Pro Tem is the Bilingual Newspaper of Glendon College. Founded in 1962, it is York University’s oldest student-run publication, and Ontario’s first bilingual newspaper. All content is produced and edited by students, for students.

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Pro Tem est le journal bilingue du Collège Glendon. Ayant été fondé en 1962, nous sommes la publication la plus ancienne de l’Université York ainsi que le premier journal bilingue en Ontario. Tout le contenu est produit et édité par les étudiants, pour les étudiants.

Keto Diet: Full of Potential or Full of It?

Keto Diet: Full of Potential or Full of It?

This article comes from a place deep in my heart: my arteries. Arteries which are, at this time, hurting for anyone on the keto diet. It took me six months to put my money where my mouth is and try the diet for myself—so here’s the scoop.

I was first introduced to the ketogenic diet on a foggy spring morning at work. I poured a piping hot cup of coffee for a customer, handed it to her with a complimentary chocolate, said “enjoy,” and turned around to brew another pot.

“Excuse me,” a startlingly confident voice spoke behind me, “do you have any butter?” All she ordered was a coffee, so what did this woman need butter for? To moisturize? As lip balm? To finally remove that tight wedding ring and tell Chad that he never deserved her? I was almost eager to find out.

I nonchalantly passed her a small plastic pot of butter. “Sure, here you go.” I watched and waited.

“Um,” she started, “do you have any more?”

“How many do you need?”

“Like…” she thought, “five?” Obediently, like the minimum-wage coffee slave that I am, I passed her five pots of butter and watched, one by one, as she plopped them into her coffee. They landed with a small splash and melted instantly. She stirred the hellish concoction until a shiny film of fat lined the surface of her drink. She picked up the cup, tilted it back, sipped, and my eyes went wide. “Thanks!” is all she left me with—no explanation, let alone closure, for the horror I had just observed.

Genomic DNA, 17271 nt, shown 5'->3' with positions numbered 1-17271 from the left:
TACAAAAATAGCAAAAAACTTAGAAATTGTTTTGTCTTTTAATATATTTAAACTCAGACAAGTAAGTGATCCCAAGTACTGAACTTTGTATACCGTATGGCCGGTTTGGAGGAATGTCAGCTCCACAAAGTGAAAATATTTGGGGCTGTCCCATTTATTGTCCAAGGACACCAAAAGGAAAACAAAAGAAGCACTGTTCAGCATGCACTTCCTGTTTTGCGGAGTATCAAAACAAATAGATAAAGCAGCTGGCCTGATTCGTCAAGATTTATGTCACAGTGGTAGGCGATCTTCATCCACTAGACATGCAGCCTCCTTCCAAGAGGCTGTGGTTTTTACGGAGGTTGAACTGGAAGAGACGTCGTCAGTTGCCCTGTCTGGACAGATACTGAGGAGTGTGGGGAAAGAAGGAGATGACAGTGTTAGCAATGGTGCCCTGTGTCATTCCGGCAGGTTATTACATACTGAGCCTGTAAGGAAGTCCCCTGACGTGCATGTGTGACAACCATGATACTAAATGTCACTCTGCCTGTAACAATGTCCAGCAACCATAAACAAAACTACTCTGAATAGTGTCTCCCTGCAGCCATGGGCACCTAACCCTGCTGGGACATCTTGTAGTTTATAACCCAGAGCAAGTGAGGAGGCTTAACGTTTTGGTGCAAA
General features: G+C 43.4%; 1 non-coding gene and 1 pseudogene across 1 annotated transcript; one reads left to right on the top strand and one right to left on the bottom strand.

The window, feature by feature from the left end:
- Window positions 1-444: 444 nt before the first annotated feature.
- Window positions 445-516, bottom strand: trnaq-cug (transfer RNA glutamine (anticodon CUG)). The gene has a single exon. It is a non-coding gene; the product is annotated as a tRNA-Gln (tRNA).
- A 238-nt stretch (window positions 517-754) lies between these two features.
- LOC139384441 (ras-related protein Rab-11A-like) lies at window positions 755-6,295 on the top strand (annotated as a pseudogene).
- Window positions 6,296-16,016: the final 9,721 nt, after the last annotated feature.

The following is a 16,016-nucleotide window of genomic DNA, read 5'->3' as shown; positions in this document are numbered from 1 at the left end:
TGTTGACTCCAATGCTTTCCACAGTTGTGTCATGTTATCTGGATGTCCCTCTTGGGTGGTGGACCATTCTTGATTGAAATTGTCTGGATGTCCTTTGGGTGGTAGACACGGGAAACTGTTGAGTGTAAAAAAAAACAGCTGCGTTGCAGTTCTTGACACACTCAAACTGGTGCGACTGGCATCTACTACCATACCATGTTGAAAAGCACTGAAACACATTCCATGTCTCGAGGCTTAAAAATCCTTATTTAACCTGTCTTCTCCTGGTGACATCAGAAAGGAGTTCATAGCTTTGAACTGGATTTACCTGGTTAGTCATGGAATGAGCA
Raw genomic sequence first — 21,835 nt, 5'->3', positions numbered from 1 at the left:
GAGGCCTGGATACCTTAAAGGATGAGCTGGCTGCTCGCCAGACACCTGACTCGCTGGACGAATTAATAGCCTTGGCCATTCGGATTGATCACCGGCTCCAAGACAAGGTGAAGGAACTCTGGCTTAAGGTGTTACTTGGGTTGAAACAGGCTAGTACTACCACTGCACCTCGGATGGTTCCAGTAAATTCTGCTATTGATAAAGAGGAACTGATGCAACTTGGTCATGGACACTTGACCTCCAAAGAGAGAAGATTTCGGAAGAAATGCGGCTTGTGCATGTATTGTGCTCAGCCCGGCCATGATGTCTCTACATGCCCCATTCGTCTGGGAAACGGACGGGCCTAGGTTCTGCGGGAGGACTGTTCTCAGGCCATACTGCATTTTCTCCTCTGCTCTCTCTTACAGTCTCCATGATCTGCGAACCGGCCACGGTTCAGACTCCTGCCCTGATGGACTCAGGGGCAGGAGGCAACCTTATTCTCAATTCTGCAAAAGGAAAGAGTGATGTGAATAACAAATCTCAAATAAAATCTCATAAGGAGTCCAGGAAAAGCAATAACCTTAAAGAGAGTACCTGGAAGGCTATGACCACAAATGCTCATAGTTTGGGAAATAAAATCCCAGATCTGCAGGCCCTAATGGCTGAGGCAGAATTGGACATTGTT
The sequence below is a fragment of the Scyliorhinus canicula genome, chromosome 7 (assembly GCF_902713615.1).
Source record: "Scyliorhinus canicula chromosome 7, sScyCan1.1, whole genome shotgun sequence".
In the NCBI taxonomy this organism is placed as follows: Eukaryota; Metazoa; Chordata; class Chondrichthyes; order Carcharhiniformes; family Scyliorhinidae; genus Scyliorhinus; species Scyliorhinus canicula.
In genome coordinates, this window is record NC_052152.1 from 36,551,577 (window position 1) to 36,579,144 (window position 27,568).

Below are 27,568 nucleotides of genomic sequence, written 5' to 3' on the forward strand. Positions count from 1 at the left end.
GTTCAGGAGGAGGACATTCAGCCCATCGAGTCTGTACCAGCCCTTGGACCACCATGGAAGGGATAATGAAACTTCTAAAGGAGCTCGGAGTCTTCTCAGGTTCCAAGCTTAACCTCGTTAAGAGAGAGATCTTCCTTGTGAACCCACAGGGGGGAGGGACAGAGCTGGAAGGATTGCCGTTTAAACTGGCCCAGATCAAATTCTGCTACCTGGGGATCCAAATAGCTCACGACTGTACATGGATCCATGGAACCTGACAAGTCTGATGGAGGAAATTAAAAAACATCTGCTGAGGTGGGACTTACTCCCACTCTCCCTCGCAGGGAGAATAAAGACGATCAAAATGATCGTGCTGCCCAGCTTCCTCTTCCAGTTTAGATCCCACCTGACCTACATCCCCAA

It would be another three months of cracking jokes with coworkers about drinking butter before I had a second run-in with the keto diet and its loyal followers. More people, more butter—but still no explanation. Fast-forward another month and some guy is filling half his cup with 35% whipping cream. I had to get to the bottom of this. As it turns out, searching “drink whipping cream” is surprisingly effective in narrowing down one’s motivation to the keto diet.

The keto diet focuses on increasing fat intake and decreasing carb intake. While carbohydrates normally make up about 80% of a person’s caloric intake, it should only make up about 5% for anyone on the keto diet, while fats should account for about 65% percent of caloric intake, leaving the rest for protein. Oh, and no sugar. It takes under a week of eating this way for the body to enter “ketosis”, at which point your body will begin producing ketones and burning fat as a form of energy. The diet is praised for its fast results and even has celebrity endorsement (I’m looking at you, Megan Fox).

In my experience, it is certainly effective in the short term. I lost about seven pounds right off the bat in the first week after entering ketosis, most of which I suspect was water weight, as carbohydrates store water. I continued for another couple weeks, losing about another three pounds weekly, before I stopped. Sure, I missed the spontaneity of eating a larger variety of foods, and the rumored keto flu is no joke, but it was effective enough. So why did I stop? Well, truth be told, I didn’t think it would actually work, and I wasn’t particularly interested in losing weight at the time. But there are more reasons to be wary of the keto diet.

The keto diet, due to its restrictive nature, is not only difficult to maintain long-term, but can also result in numerous vitamin and mineral deficiencies. Kidney stones and decreased bone mineral density are also notable concerns. But above all, there exists a debate surrounding heart health and the dramatic increase in fat intake that the keto diet demands. The risks posed by trans fats and saturated fats can be curbed by the diligent dieter, but the exact numbers can be difficult to track, leading many people to fall by the wayside. So what does this mean for your arteries? With the rising popularity of the keto diet, more and more studies are being published examining the risks of increased saturated fat intake, with some suggesting that the diet is safe, and others warning that it is only safe short-term.

Perhaps only time and science will tell whether the keto diet is the biggest thing since sliced bread (pun totally intended) or just another health-food fad, but one thing is for sure: I will eat my cinnamon buns if it kills me.


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